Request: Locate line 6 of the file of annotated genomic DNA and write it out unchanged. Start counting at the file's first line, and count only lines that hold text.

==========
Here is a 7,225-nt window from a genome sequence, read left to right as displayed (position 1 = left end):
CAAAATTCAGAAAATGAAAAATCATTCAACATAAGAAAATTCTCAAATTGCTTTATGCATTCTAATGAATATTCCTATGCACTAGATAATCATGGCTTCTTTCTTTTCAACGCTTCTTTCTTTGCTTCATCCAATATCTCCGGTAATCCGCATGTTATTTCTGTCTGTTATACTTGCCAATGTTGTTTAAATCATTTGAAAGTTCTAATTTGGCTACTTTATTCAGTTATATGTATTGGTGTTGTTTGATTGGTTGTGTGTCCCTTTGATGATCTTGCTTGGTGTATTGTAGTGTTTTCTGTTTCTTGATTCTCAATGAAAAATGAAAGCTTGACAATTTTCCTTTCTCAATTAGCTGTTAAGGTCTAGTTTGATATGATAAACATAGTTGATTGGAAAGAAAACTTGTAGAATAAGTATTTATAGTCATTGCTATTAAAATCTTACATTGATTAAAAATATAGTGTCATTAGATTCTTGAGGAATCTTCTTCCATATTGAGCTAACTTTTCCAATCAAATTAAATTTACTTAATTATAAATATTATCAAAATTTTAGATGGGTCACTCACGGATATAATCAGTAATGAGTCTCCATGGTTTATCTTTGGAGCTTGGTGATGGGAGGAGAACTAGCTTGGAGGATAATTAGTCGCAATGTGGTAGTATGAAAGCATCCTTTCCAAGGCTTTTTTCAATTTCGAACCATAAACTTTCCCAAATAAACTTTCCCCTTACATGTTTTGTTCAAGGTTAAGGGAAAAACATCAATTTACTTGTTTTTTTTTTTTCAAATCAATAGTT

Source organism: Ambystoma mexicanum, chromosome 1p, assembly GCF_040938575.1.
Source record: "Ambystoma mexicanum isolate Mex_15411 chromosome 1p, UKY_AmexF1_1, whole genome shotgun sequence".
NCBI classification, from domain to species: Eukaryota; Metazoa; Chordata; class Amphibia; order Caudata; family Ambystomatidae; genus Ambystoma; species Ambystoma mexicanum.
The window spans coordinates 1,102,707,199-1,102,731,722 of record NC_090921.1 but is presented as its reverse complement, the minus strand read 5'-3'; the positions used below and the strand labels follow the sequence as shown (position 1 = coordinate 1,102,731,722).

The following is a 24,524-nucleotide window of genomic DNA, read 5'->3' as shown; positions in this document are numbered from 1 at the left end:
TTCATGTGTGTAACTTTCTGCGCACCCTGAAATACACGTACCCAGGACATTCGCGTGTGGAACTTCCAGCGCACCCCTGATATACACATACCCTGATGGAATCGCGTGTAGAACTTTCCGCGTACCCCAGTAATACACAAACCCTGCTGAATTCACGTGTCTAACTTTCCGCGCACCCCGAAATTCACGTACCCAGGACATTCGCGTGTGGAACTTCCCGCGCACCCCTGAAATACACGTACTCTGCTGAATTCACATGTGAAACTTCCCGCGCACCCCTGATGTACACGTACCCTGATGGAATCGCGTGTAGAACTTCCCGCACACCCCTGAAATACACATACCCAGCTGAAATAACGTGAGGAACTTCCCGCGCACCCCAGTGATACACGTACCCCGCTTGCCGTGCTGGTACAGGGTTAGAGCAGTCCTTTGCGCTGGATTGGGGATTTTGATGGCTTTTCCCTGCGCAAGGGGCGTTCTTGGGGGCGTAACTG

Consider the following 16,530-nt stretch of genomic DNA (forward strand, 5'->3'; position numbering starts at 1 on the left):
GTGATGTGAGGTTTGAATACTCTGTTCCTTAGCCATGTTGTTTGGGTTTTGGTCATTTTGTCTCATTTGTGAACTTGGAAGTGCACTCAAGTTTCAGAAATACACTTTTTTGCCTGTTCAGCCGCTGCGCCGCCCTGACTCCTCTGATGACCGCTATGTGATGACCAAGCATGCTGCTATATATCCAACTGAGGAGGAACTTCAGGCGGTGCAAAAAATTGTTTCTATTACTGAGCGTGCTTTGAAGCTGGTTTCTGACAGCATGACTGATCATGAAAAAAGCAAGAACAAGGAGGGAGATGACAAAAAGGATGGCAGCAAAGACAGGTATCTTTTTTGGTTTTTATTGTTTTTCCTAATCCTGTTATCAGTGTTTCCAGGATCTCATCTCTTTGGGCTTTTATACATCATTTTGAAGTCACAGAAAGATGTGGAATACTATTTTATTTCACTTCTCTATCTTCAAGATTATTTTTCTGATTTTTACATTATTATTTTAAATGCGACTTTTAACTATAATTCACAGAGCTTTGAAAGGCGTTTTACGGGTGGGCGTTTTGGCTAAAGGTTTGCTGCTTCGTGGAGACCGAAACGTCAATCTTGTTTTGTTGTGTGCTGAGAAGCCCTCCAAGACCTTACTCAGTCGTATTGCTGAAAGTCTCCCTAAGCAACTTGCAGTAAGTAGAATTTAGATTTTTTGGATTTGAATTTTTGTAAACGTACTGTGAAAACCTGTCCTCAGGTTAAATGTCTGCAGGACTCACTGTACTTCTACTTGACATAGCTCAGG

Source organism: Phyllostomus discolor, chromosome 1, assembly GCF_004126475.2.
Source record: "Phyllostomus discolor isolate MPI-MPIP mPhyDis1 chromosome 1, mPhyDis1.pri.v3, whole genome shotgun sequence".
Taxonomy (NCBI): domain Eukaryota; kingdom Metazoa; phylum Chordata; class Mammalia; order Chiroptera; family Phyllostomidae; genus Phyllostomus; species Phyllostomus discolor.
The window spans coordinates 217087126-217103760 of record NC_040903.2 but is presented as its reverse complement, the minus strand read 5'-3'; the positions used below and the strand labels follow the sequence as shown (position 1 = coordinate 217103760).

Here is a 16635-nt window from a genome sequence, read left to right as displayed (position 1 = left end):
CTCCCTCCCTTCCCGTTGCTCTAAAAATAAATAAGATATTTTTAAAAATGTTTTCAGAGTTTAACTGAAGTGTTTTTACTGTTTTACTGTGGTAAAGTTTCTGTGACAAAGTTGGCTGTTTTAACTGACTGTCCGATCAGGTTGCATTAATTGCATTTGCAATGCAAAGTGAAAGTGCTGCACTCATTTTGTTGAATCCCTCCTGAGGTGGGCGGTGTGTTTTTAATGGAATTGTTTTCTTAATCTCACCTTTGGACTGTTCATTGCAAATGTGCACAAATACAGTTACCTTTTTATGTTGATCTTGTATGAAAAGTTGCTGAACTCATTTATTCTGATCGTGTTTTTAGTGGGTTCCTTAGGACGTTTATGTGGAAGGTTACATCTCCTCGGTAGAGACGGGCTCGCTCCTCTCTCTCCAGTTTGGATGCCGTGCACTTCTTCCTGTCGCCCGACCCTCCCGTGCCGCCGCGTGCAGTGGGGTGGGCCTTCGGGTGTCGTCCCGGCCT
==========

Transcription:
The window spans coordinates 1,102,707,199-1,102,731,722 of record NC_090921.1 but is presented as its reverse complement, the minus strand read 5'-3'; the positions used below and the strand labels follow the sequence as shown (position 1 = coordinate 1,102,731,722).